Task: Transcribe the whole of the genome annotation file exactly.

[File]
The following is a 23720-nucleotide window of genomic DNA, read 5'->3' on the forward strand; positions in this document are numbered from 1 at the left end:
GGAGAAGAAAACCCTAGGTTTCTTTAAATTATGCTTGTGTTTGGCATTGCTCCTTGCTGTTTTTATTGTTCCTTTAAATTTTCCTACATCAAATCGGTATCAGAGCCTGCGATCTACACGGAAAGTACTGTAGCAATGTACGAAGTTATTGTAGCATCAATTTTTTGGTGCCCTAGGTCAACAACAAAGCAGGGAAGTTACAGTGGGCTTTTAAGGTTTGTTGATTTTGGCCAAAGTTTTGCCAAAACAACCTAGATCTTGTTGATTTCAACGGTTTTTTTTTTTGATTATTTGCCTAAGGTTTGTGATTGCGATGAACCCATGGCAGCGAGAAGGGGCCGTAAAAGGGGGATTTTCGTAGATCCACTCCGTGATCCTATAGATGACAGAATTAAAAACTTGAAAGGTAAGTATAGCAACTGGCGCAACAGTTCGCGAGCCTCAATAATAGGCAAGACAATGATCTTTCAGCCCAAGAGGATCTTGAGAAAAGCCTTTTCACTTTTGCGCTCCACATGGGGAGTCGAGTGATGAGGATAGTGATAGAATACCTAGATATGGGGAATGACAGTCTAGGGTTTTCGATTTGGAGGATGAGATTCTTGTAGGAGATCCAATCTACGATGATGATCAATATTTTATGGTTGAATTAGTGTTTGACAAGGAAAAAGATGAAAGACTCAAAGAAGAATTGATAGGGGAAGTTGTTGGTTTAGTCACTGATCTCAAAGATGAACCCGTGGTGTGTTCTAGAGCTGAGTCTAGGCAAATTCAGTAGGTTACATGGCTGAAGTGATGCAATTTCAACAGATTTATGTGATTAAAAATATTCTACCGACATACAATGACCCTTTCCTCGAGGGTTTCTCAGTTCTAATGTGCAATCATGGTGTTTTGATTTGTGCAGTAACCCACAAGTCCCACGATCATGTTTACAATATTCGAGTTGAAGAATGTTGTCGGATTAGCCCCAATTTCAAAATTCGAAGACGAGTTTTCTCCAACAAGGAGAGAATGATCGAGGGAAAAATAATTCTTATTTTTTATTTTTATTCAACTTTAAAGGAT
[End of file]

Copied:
The following is a 23720-nucleotide window of genomic DNA, read 5'->3' on the forward strand; positions in this document are numbered from 1 at the left end:
GGAGAAGAAAACCCTAGGTTTCTTTAAATTATGCTTGTGTTTGGCATTGCTCCTTGCTGTTTTTATTGTTCCTTTAAATTTTCCTACATCAAATCGGTATCAGAGCCTGCGATCTACACGGAAAGTACTGTAGCAATGTACGAAGTTATTGTAGCATCAATTTTTTGGTGCCCTAGGTCAACAACAAAGCAGGGAAGTTACAGTGGGCTTTTAAGGTTTGTTGATTTTGGCCAAAGTTTTGCCAAAACAACCTAGATCTTGTTGATTTCAACGGTTTTTTTTTTTGATTATTTGCCTAAGGTTTGTGATTGCGATGAACCCATGGCAGCGAGAAGGGGCCGTAAAAGGGGGATTTTCGTAGATCCACTCCGTGATCCTATAGATGACAGAATTAAAAACTTGAAAGGTAAGTATAGCAACTGGCGCAACAGTTCGCGAGCCTCAATAATAGGCAAGACAATGATCTTTCAGCCCAAGAGGATCTTGAGAAAAGCCTTTTCACTTTTGCGCTCCACATGGGGAGTCGAGTGATGAGGATAGTGATAGAATACCTAGATATGGGGAATGACAGTCTAGGGTTTTCGATTTGGAGGATGAGATTCTTGTAGGAGATCCAATCTACGATGATGATCAATATTTTATGGTTGAATTAGTGTTTGACAAGGAAAAAGATGAAAGACTCAAAGAAGAATTGATAGGGGAAGTTGTTGGTTTAGTCACTGATCTCAAAGATGAACCCGTGGTGTGTTCTAGAGCTGAGTCTAGGCAAATTCAGTAGGTTACATGGCTGAAGTGATGCAATTTCAACAGATTTATGTGATTAAAAATATTCTACCGACATACAATGACCCTTTCCTCGAGGGTTTCTCAGTTCTAATGTGCAATCATGGTGTTTTGATTTGTGCAGTAACCCACAAGTCCCACGATCATGTTTACAATATTCGAGTTGAAGAATGTTGTCGGATTAGCCCCAATTTCAAAATTCGAAGACGAGTTTTCTCCAACAAGGAGAGAATGATCGAGGGAAAAATAATTCTTATTTTTTATTTTTATTCAACTTTAAAGGAT